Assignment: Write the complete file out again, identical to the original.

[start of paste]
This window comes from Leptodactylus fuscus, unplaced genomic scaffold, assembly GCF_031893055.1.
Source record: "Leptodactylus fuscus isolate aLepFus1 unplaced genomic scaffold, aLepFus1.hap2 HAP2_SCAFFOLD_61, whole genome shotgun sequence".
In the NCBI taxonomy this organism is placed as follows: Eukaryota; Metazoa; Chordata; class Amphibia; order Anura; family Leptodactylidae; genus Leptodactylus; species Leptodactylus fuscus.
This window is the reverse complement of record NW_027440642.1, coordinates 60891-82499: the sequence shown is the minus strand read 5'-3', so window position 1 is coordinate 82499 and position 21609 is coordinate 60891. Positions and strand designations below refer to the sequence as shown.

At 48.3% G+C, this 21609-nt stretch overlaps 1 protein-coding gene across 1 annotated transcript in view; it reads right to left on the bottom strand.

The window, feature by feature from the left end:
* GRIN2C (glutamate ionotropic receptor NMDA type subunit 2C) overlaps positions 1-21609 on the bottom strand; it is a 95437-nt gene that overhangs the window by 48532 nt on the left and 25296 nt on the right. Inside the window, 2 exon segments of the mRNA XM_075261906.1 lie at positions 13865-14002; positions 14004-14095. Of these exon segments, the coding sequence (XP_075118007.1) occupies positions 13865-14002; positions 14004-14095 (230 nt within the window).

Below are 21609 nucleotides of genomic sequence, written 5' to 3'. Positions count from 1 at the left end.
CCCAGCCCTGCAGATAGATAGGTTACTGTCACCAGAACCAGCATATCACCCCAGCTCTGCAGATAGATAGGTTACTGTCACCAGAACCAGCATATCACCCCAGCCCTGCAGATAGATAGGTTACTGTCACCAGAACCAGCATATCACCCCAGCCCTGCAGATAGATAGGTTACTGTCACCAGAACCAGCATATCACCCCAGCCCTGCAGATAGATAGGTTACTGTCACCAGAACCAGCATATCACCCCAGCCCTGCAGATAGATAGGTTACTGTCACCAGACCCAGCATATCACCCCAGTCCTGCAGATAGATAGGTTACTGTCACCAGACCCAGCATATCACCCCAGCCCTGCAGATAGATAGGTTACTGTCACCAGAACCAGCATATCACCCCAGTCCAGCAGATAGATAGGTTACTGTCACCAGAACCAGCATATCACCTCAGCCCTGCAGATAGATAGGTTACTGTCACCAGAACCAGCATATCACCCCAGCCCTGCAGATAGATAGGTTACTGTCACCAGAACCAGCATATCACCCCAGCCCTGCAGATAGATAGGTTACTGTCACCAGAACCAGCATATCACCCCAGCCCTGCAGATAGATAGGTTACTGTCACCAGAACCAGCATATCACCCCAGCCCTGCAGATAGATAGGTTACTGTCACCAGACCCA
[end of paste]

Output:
This window comes from Leptodactylus fuscus, unplaced genomic scaffold, assembly GCF_031893055.1.
Source record: "Leptodactylus fuscus isolate aLepFus1 unplaced genomic scaffold, aLepFus1.hap2 HAP2_SCAFFOLD_61, whole genome shotgun sequence".
In the NCBI taxonomy this organism is placed as follows: Eukaryota; Metazoa; Chordata; class Amphibia; order Anura; family Leptodactylidae; genus Leptodactylus; species Leptodactylus fuscus.
This window is the reverse complement of record NW_027440642.1, coordinates 60891-82499: the sequence shown is the minus strand read 5'-3', so window position 1 is coordinate 82499 and position 21609 is coordinate 60891. Positions and strand designations below refer to the sequence as shown.

At 48.3% G+C, this 21609-nt stretch overlaps 1 protein-coding gene across 1 annotated transcript in view; it reads right to left on the bottom strand.

The window, feature by feature from the left end:
* GRIN2C (glutamate ionotropic receptor NMDA type subunit 2C) overlaps positions 1-21609 on the bottom strand; it is a 95437-nt gene that overhangs the window by 48532 nt on the left and 25296 nt on the right. Inside the window, 2 exon segments of the mRNA XM_075261906.1 lie at positions 13865-14002; positions 14004-14095. Of these exon segments, the coding sequence (XP_075118007.1) occupies positions 13865-14002; positions 14004-14095 (230 nt within the window).

Below are 21609 nucleotides of genomic sequence, written 5' to 3'. Positions count from 1 at the left end.
CCCAGCCCTGCAGATAGATAGGTTACTGTCACCAGAACCAGCATATCACCCCAGCTCTGCAGATAGATAGGTTACTGTCACCAGAACCAGCATATCACCCCAGCCCTGCAGATAGATAGGTTACTGTCACCAGAACCAGCATATCACCCCAGCCCTGCAGATAGATAGGTTACTGTCACCAGAACCAGCATATCACCCCAGCCCTGCAGATAGATAGGTTACTGTCACCAGAACCAGCATATCACCCCAGCCCTGCAGATAGATAGGTTACTGTCACCAGACCCAGCATATCACCCCAGTCCTGCAGATAGATAGGTTACTGTCACCAGACCCAGCATATCACCCCAGCCCTGCAGATAGATAGGTTACTGTCACCAGAACCAGCATATCACCCCAGTCCAGCAGATAGATAGGTTACTGTCACCAGAACCAGCATATCACCTCAGCCCTGCAGATAGATAGGTTACTGTCACCAGAACCAGCATATCACCCCAGCCCTGCAGATAGATAGGTTACTGTCACCAGAACCAGCATATCACCCCAGCCCTGCAGATAGATAGGTTACTGTCACCAGAACCAGCATATCACCCCAGCCCTGCAGATAGATAGGTTACTGTCACCAGAACCAGCATATCACCCCAGCCCTGCAGATAGATAGGTTACTGTCACCAGACCCA